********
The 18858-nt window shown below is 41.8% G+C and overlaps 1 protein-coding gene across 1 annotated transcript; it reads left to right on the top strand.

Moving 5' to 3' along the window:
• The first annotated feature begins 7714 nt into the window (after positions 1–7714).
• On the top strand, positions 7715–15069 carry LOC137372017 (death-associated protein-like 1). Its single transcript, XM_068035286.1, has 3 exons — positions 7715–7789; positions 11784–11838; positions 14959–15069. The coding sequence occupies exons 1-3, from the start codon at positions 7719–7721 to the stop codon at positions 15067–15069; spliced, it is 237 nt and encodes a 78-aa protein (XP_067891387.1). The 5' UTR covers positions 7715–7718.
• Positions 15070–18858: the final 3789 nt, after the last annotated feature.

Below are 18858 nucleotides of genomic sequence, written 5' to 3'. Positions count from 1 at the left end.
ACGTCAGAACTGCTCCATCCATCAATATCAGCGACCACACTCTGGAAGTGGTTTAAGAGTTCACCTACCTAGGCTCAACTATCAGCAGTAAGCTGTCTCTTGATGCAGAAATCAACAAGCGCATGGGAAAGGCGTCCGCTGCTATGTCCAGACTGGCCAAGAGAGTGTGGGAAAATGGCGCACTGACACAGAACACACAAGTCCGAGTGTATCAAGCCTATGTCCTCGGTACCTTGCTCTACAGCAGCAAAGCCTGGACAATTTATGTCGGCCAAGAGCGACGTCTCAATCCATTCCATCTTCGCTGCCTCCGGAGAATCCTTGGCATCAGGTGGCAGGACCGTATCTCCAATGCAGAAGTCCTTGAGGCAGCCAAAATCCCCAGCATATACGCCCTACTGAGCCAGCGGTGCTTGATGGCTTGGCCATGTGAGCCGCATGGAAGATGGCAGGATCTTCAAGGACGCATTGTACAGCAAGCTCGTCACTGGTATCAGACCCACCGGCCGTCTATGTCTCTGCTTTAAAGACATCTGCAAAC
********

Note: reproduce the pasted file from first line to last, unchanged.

The 18858-nt window shown below is 41.8% G+C and overlaps 1 protein-coding gene across 1 annotated transcript; it reads left to right on the top strand.

Moving 5' to 3' along the window:
• The first annotated feature begins 7714 nt into the window (after positions 1–7714).
• On the top strand, positions 7715–15069 carry LOC137372017 (death-associated protein-like 1). Its single transcript, XM_068035286.1, has 3 exons — positions 7715–7789; positions 11784–11838; positions 14959–15069. The coding sequence occupies exons 1-3, from the start codon at positions 7719–7721 to the stop codon at positions 15067–15069; spliced, it is 237 nt and encodes a 78-aa protein (XP_067891387.1). The 5' UTR covers positions 7715–7718.
• Positions 15070–18858: the final 3789 nt, after the last annotated feature.

Below are 18858 nucleotides of genomic sequence, written 5' to 3'. Positions count from 1 at the left end.
ACGTCAGAACTGCTCCATCCATCAATATCAGCGACCACACTCTGGAAGTGGTTTAAGAGTTCACCTACCTAGGCTCAACTATCAGCAGTAAGCTGTCTCTTGATGCAGAAATCAACAAGCGCATGGGAAAGGCGTCCGCTGCTATGTCCAGACTGGCCAAGAGAGTGTGGGAAAATGGCGCACTGACACAGAACACACAAGTCCGAGTGTATCAAGCCTATGTCCTCGGTACCTTGCTCTACAGCAGCAAAGCCTGGACAATTTATGTCGGCCAAGAGCGACGTCTCAATCCATTCCATCTTCGCTGCCTCCGGAGAATCCTTGGCATCAGGTGGCAGGACCGTATCTCCAATGCAGAAGTCCTTGAGGCAGCCAAAATCCCCAGCATATACGCCCTACTGAGCCAGCGGTGCTTGATGGCTTGGCCATGTGAGCCGCATGGAAGATGGCAGGATCTTCAAGGACGCATTGTACAGCAAGCTCGTCACTGGTATCAGACCCACCGGCCGTCTATGTCTCTGCTTTAAAGACATCTGCAAAC